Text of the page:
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A typical child arrangements case

Sometimes one comes across a law report that is of interest not because it says anything new or profound, but rather because it is an example of a typical case of its kind. The primary reason for such a report to be of interest is that it can give litigants a real flavour of what they can expect when they go to court. The report of the case K v L Re M, N falls into that category, in the area of child arrangements cases.

Specifically, as Her Honour Judge Williscroft, who dealt with the case, explained, the judgment concerned the impact of domestic abuse on child arrangements and an allegation of parental alienation supported by one of the experts only. Both matters, of course, commonly arise in child arrangements cases.

Now, the judgment is fairly long. I couldn’t do justice to it in a short blog post, and will therefore only give a very brief summary here. I would, however, recommend that it be read, especially if you are involved in a child arrangements case of this nature.

The background

The background of the case was as follows. The parents began a relationship in 2010 and were married in 2013. They had two children, born in 2012 and 2014. The marriage ran into difficulties, and in February 2017 the mother and the children moved ‘a long way out of area’, to a women’s refuge. A few days later the father applied to the court for various orders, including an order that the children should live with him.

In a judgment given in September 2017, the court found that the father had behaved in a “considerably abusive” way to the mother, over a prolonged period. Obviously, this finding would have a significant effect on the direction of the case. The father, however, did not accept the court’s conclusions.

The mother told the court then that her biggest concern was that the father would want to see the children and could take his own life and that of children. The court did not find this proved, as it was not a specific allegation set out before the court hearing took place. It was, however, a repeated theme, and something discussed in the hearing before Judge Williscroft.

Meanwhile, the father applied for an expert psychological assessment, and a psychologist was instructed. He strongly advocated a change of the children’s home and carer, as he considered this was a “classic case of parental alienation” by the mother.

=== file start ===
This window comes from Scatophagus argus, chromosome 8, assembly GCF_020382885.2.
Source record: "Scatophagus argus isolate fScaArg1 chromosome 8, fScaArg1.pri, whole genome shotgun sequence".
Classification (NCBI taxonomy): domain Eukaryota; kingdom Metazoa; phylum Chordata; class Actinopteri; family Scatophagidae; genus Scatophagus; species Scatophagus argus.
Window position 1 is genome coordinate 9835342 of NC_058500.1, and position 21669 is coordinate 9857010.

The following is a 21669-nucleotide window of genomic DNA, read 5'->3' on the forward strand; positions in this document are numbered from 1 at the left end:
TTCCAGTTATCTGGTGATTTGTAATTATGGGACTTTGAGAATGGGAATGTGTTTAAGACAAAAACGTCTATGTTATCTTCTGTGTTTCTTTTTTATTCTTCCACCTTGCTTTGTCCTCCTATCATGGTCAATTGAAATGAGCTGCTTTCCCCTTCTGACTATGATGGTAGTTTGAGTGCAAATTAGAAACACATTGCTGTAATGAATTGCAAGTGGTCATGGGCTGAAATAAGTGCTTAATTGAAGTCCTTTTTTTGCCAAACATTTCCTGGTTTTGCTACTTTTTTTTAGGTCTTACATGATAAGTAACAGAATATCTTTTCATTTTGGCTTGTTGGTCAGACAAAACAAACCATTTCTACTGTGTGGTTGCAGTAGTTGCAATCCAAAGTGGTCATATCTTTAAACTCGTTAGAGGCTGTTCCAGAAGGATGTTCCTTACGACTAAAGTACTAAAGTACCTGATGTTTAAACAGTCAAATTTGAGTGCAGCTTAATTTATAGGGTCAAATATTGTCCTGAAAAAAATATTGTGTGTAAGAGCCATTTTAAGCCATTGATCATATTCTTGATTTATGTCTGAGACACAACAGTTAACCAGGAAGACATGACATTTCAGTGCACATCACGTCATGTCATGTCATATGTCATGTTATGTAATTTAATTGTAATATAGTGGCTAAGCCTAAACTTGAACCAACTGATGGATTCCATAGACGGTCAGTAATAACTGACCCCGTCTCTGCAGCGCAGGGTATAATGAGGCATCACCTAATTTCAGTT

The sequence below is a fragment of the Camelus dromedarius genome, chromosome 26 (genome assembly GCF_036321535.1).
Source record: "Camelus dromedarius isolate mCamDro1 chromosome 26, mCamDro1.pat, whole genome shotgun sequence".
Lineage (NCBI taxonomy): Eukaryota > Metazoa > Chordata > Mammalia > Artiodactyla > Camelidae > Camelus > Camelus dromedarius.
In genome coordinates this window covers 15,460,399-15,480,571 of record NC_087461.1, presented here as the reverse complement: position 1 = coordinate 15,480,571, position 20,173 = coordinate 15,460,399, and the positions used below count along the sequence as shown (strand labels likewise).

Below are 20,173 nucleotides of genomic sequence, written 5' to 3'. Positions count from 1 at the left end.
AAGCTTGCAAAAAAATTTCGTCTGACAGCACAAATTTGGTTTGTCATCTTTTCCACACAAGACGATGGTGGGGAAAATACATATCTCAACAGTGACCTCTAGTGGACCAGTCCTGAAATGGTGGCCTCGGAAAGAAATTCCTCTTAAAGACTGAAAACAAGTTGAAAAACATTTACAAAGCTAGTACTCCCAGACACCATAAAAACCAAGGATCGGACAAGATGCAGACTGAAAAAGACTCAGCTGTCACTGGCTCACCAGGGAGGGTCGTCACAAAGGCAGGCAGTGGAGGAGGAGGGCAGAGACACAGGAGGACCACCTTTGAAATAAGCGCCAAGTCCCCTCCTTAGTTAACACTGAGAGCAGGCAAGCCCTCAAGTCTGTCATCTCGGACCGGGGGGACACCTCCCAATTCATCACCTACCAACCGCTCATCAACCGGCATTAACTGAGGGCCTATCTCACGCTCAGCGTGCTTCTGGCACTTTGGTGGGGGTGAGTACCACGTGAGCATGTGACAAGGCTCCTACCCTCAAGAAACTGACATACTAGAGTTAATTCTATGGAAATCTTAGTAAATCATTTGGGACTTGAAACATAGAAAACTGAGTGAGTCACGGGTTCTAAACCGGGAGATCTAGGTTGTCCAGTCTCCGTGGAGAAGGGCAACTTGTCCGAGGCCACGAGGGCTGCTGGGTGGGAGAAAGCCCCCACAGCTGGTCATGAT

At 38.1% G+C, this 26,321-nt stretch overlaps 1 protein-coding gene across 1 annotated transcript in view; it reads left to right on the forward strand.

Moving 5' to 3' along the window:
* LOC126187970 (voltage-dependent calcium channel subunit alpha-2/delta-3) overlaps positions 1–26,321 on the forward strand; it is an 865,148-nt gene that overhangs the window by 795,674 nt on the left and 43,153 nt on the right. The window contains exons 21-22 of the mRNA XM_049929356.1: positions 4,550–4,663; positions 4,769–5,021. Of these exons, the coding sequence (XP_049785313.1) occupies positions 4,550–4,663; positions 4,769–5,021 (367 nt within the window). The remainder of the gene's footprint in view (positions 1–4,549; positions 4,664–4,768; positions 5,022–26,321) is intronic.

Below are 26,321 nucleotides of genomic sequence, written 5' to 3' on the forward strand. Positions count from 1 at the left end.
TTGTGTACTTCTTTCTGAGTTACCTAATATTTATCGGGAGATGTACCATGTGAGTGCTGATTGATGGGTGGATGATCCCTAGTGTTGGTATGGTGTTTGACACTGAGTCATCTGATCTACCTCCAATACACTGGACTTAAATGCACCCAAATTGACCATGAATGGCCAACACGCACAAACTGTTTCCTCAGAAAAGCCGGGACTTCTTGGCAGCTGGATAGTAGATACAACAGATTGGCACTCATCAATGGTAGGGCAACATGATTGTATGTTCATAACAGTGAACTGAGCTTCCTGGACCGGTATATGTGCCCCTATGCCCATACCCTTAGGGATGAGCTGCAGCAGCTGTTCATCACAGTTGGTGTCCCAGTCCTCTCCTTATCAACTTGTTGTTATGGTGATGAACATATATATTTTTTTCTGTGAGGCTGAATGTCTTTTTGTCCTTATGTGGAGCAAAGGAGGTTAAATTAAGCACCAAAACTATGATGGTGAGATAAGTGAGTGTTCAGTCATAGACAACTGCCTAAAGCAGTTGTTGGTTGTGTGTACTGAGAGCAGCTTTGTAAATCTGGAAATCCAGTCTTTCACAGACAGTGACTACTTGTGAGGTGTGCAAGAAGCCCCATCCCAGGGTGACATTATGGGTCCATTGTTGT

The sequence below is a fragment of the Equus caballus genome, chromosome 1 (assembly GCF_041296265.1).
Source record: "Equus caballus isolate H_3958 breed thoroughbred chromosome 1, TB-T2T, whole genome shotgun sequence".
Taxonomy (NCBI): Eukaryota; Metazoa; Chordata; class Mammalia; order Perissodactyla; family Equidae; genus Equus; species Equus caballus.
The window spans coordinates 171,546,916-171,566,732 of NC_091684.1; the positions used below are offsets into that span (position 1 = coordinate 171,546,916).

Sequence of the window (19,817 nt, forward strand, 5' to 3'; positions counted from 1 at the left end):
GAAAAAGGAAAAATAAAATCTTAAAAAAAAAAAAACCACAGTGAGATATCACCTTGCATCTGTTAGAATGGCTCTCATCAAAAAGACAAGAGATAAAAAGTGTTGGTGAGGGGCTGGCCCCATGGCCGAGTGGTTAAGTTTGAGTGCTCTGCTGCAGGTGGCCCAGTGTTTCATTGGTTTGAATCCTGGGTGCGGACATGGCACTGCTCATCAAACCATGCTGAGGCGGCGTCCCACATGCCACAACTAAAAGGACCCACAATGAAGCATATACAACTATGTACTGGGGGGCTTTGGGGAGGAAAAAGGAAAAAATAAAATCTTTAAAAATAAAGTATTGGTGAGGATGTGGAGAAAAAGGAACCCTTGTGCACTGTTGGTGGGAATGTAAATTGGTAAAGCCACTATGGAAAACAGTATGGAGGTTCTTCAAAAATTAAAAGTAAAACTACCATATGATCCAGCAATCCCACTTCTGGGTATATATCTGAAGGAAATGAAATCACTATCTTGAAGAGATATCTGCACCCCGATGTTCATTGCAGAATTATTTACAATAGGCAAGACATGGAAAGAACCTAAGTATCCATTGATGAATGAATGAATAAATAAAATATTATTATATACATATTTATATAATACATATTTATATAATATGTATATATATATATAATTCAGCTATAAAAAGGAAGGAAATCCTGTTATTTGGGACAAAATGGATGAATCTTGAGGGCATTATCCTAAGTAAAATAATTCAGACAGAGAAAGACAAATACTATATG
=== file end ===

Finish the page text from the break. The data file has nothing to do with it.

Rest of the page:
In light of this, the court appointed a second expert, a consultant psychiatrist, with particular expertise in the area of parental alienation. She reported that she did not have concerns about alienation.

The case was eventually listed for hearing in April this year.

The judgment

After considering the evidence, Judge Williscroft preferred the advice and conclusions of the second expert. She considered that a change of home would be impossible for the children to cope with. As to the issue of the father’s contact with the children, she was not satisfied that direct contact would yet be safe, although she did say this:

“Time is, however, a healer and I do not feel the prospects of some direct contact taking place, even if supervised carefully are remote.”

And how much time might be required? Well, the only clue is given at the end of the judgment. Judge Williscroft accepted a recommendation by the consultant psychiatrist to engage the children in play therapy, providing a neutral environment in which they can find a way to speak about their wishes and fears – any plan about contact, and whether or not it is possible would emerge from that work. Judge Williscroft indicated that there would need to be up to a year of such therapy. This would also provide the mother with “some breathing space for reflection”, which would enable her position to potentially alter.

You can read the full judgment here.

John Bolch often wonders how he ever became a family lawyer. He no longer practises, but has instead earned a reputation as one of the UK's best-known family law bloggers, with his content now supporting our divorce lawyers and child custody lawyers

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